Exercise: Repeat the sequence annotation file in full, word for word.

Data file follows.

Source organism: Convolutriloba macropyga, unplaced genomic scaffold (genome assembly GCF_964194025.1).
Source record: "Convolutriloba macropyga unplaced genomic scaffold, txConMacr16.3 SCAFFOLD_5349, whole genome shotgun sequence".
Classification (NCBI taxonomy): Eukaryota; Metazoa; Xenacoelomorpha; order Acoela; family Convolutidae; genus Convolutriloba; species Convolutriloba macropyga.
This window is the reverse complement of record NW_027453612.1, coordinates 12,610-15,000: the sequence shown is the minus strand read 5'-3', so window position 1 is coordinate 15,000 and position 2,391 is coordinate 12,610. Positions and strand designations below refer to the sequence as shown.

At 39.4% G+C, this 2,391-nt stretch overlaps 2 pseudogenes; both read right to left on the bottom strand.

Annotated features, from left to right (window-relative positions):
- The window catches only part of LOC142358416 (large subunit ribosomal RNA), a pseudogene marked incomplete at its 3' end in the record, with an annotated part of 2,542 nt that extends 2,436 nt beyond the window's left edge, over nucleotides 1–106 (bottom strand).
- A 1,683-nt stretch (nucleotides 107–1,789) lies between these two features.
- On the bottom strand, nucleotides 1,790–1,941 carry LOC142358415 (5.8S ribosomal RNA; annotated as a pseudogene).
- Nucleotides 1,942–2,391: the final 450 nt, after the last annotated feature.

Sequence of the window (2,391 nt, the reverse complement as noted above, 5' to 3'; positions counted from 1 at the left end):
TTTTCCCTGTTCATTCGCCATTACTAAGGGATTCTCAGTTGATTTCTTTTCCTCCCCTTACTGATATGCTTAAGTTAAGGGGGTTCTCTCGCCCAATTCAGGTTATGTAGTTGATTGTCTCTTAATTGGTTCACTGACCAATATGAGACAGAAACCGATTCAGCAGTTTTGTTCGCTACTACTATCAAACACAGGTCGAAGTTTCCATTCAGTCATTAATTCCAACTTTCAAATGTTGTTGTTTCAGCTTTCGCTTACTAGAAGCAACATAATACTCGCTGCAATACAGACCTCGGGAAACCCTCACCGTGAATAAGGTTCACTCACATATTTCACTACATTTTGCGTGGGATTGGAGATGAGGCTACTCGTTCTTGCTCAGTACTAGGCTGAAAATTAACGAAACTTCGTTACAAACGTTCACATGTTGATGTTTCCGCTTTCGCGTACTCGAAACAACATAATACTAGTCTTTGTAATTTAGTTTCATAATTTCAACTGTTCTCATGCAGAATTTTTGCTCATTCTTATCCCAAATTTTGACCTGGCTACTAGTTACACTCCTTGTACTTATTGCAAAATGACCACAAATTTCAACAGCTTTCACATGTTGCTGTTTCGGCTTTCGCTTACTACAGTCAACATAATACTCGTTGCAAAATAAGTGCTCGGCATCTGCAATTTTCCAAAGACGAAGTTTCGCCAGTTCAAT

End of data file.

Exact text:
Source organism: Convolutriloba macropyga, unplaced genomic scaffold (genome assembly GCF_964194025.1).
Source record: "Convolutriloba macropyga unplaced genomic scaffold, txConMacr16.3 SCAFFOLD_5349, whole genome shotgun sequence".
Classification (NCBI taxonomy): Eukaryota; Metazoa; Xenacoelomorpha; order Acoela; family Convolutidae; genus Convolutriloba; species Convolutriloba macropyga.
This window is the reverse complement of record NW_027453612.1, coordinates 12,610-15,000: the sequence shown is the minus strand read 5'-3', so window position 1 is coordinate 15,000 and position 2,391 is coordinate 12,610. Positions and strand designations below refer to the sequence as shown.

At 39.4% G+C, this 2,391-nt stretch overlaps 2 pseudogenes; both read right to left on the bottom strand.

Annotated features, from left to right (window-relative positions):
- The window catches only part of LOC142358416 (large subunit ribosomal RNA), a pseudogene marked incomplete at its 3' end in the record, with an annotated part of 2,542 nt that extends 2,436 nt beyond the window's left edge, over nucleotides 1–106 (bottom strand).
- A 1,683-nt stretch (nucleotides 107–1,789) lies between these two features.
- On the bottom strand, nucleotides 1,790–1,941 carry LOC142358415 (5.8S ribosomal RNA; annotated as a pseudogene).
- Nucleotides 1,942–2,391: the final 450 nt, after the last annotated feature.

Sequence of the window (2,391 nt, the reverse complement as noted above, 5' to 3'; positions counted from 1 at the left end):
TTTTCCCTGTTCATTCGCCATTACTAAGGGATTCTCAGTTGATTTCTTTTCCTCCCCTTACTGATATGCTTAAGTTAAGGGGGTTCTCTCGCCCAATTCAGGTTATGTAGTTGATTGTCTCTTAATTGGTTCACTGACCAATATGAGACAGAAACCGATTCAGCAGTTTTGTTCGCTACTACTATCAAACACAGGTCGAAGTTTCCATTCAGTCATTAATTCCAACTTTCAAATGTTGTTGTTTCAGCTTTCGCTTACTAGAAGCAACATAATACTCGCTGCAATACAGACCTCGGGAAACCCTCACCGTGAATAAGGTTCACTCACATATTTCACTACATTTTGCGTGGGATTGGAGATGAGGCTACTCGTTCTTGCTCAGTACTAGGCTGAAAATTAACGAAACTTCGTTACAAACGTTCACATGTTGATGTTTCCGCTTTCGCGTACTCGAAACAACATAATACTAGTCTTTGTAATTTAGTTTCATAATTTCAACTGTTCTCATGCAGAATTTTTGCTCATTCTTATCCCAAATTTTGACCTGGCTACTAGTTACACTCCTTGTACTTATTGCAAAATGACCACAAATTTCAACAGCTTTCACATGTTGCTGTTTCGGCTTTCGCTTACTACAGTCAACATAATACTCGTTGCAAAATAAGTGCTCGGCATCTGCAATTTTCCAAAGACGAAGTTTCGCCAGTTCAAT